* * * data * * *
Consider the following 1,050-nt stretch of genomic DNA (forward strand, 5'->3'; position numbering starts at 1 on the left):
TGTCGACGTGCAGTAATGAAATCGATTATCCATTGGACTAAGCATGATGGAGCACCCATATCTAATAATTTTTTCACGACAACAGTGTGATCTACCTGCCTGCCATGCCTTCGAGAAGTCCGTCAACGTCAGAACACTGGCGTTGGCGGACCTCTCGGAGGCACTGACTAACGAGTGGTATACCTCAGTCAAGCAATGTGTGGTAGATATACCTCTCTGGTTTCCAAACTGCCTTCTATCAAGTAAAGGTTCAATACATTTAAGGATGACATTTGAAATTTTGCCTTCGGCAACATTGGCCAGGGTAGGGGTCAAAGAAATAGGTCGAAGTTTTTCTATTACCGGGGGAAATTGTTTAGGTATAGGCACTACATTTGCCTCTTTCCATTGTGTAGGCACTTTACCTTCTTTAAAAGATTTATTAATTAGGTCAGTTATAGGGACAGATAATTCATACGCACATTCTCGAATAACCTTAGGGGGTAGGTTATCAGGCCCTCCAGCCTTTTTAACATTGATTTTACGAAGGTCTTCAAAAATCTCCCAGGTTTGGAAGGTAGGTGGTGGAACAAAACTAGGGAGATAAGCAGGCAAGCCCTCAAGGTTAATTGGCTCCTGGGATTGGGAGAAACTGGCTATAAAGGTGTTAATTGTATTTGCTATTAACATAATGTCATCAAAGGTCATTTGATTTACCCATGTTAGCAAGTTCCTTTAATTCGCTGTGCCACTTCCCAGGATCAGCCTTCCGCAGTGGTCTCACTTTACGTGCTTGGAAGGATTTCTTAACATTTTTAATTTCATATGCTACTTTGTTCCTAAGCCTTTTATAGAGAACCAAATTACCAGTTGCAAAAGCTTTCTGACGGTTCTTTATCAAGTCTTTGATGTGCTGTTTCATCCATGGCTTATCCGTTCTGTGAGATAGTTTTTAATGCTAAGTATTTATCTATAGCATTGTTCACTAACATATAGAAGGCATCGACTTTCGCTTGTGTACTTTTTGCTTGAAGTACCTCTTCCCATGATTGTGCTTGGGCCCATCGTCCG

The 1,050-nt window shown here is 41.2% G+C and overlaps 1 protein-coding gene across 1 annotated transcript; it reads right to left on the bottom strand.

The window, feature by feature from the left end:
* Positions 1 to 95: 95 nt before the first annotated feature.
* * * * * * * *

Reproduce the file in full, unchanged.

Consider the following 1,050-nt stretch of genomic DNA (forward strand, 5'->3'; position numbering starts at 1 on the left):
TGTCGACGTGCAGTAATGAAATCGATTATCCATTGGACTAAGCATGATGGAGCACCCATATCTAATAATTTTTTCACGACAACAGTGTGATCTACCTGCCTGCCATGCCTTCGAGAAGTCCGTCAACGTCAGAACACTGGCGTTGGCGGACCTCTCGGAGGCACTGACTAACGAGTGGTATACCTCAGTCAAGCAATGTGTGGTAGATATACCTCTCTGGTTTCCAAACTGCCTTCTATCAAGTAAAGGTTCAATACATTTAAGGATGACATTTGAAATTTTGCCTTCGGCAACATTGGCCAGGGTAGGGGTCAAAGAAATAGGTCGAAGTTTTTCTATTACCGGGGGAAATTGTTTAGGTATAGGCACTACATTTGCCTCTTTCCATTGTGTAGGCACTTTACCTTCTTTAAAAGATTTATTAATTAGGTCAGTTATAGGGACAGATAATTCATACGCACATTCTCGAATAACCTTAGGGGGTAGGTTATCAGGCCCTCCAGCCTTTTTAACATTGATTTTACGAAGGTCTTCAAAAATCTCCCAGGTTTGGAAGGTAGGTGGTGGAACAAAACTAGGGAGATAAGCAGGCAAGCCCTCAAGGTTAATTGGCTCCTGGGATTGGGAGAAACTGGCTATAAAGGTGTTAATTGTATTTGCTATTAACATAATGTCATCAAAGGTCATTTGATTTACCCATGTTAGCAAGTTCCTTTAATTCGCTGTGCCACTTCCCAGGATCAGCCTTCCGCAGTGGTCTCACTTTACGTGCTTGGAAGGATTTCTTAACATTTTTAATTTCATATGCTACTTTGTTCCTAAGCCTTTTATAGAGAACCAAATTACCAGTTGCAAAAGCTTTCTGACGGTTCTTTATCAAGTCTTTGATGTGCTGTTTCATCCATGGCTTATCCGTTCTGTGAGATAGTTTTTAATGCTAAGTATTTATCTATAGCATTGTTCACTAACATATAGAAGGCATCGACTTTCGCTTGTGTACTTTTTGCTTGAAGTACCTCTTCCCATGATTGTGCTTGGGCCCATCGTCCG

The 1,050-nt window shown here is 41.2% G+C and overlaps 1 protein-coding gene across 1 annotated transcript; it reads right to left on the bottom strand.

The window, feature by feature from the left end:
* Positions 1 to 95: 95 nt before the first annotated feature.